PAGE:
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Re: [sptranslators] Re: formación continuada

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  • Louise Ferguson
    Obviously too late for the original poster, but... Having compiled more than half a dozen CDs for professional bodies in the UK over the last year (medics,
    Message 1 of 10 , Oct 1, 2001
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      Obviously too late for the original poster, but...

      Having compiled more than half a dozen CDs for professional bodies in the UK
      over the last year (medics, auditors, architects, accountants etc.), having
      written mountains of multimedia sales training material for Hewlett-Packard
      over the last year, being an experienced further and higher education
      lecturer, and being a specialised medical/legal/financial translator, I have
      good reason to come across this term quite a lot, and I can confirm Nikki's
      view: the best (in fact, only) British English translation is 'continuous
      professional development', often referred to as CPD (though the answer may
      be different in other English-speaking countries - see below).

      In the medical field, see for example the UK Royal College of Physicians'
      website:
      http://www.rcplondon.ac.uk/news/news.asp?PR_id=4
      (RCP is the largest professional doctors' organisation in the UK, giving the
      letters after a doctor's name of MRCP)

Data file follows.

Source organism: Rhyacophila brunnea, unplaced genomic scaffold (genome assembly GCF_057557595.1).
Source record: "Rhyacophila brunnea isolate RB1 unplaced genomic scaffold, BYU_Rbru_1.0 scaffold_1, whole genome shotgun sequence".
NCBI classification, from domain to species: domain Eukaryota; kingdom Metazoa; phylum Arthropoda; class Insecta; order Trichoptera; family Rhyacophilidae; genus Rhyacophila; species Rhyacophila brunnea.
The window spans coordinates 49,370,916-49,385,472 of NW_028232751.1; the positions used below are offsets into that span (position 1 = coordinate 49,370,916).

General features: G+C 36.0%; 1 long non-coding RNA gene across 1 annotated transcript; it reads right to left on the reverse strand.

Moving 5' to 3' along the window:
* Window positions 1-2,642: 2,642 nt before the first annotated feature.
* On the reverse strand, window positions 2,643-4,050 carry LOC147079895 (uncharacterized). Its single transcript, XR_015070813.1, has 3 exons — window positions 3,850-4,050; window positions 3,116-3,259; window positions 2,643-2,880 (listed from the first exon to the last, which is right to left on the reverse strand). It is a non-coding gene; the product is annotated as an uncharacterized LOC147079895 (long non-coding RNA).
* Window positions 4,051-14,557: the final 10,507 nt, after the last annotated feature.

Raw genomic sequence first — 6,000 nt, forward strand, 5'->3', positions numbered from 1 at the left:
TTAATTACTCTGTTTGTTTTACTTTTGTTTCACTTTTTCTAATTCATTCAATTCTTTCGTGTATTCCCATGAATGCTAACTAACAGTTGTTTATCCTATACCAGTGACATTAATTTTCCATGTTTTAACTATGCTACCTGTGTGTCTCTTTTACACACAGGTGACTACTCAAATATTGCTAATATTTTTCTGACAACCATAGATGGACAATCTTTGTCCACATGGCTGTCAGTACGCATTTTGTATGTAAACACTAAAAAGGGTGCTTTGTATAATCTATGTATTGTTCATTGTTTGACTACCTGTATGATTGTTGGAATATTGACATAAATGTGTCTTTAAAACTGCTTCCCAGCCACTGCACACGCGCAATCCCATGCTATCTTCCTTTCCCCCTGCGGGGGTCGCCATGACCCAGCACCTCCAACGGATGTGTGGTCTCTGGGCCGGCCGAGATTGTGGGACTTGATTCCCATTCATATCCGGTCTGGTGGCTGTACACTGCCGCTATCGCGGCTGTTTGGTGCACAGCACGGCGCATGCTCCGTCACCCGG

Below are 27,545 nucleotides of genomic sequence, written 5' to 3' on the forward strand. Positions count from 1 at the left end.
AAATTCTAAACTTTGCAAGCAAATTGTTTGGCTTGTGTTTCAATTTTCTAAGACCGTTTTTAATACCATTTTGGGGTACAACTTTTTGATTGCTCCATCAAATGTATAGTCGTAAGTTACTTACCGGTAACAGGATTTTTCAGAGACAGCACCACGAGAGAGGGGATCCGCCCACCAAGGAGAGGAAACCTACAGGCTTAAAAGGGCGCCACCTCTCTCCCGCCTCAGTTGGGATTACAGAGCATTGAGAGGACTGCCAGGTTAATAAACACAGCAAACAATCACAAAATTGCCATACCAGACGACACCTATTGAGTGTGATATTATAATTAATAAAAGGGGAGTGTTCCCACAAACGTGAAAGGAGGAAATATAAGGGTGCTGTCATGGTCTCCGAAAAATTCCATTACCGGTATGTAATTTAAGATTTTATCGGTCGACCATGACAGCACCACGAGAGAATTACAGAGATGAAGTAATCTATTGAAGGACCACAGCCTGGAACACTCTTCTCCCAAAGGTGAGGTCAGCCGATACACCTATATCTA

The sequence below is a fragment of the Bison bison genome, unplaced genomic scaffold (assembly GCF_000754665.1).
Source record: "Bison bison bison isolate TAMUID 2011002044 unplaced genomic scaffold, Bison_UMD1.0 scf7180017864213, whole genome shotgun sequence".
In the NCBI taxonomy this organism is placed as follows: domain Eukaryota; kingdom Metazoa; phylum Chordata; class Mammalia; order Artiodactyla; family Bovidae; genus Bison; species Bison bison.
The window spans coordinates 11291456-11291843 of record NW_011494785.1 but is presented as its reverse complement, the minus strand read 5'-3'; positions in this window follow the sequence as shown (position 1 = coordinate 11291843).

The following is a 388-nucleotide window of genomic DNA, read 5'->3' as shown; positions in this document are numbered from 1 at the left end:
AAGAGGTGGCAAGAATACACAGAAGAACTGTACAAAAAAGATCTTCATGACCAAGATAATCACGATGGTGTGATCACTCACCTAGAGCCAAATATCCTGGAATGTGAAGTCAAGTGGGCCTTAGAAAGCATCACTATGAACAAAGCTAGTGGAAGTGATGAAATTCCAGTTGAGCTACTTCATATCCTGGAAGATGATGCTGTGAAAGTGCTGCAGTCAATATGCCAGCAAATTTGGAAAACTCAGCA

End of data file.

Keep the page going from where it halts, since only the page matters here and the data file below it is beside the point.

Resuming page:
The term 'continuous professional development' is also used by all the
      professional bodies of which I am a member e.g. Society of Indexers
      http://www.socind.demon.co.uk/cpdaudit.htm Institute of Linguists
      (http://www.iol.org.uk when it's up), ITI
      (http://www.iti.org.uk/documents/about_iti.html)
      (I've had to fill out a lot of forms recently from some of these people
      about CPD).

      It's also used by a US professional association of which I am a member, the
      ACM, which is the biggest and oldest computing society in the world, with a
      very international membership - see for example:
      http://www.acm.org/about_acm/governance.html#edu
      "..and professional development seminars for persons already in the field."

      The term also features widely on the website of the Chartered Institute of
      Personnel & Development (CIPD), the major UK personnel and training
      management body. Note that word 'development' in the Institute's title!
      http://www.cipd.org.uk/
      Yes, it's referring to professional development!

      In fact, you'll find the term on the website and in the membership
      documentation of every UK professional body (but not the term 'continuing
      education').

      'Continuing education' has a much wider meaning in the UK than CPD,
      encompassing virtually any type of adult education beyond basic literacy:
      e.g. further and higher education in universities and colleges, distance
      education, any type of adult non-vocational and vocational education,
      elearning, *lifelong learning*-style initiatives, creative writing circles,
      flower-arranging classes...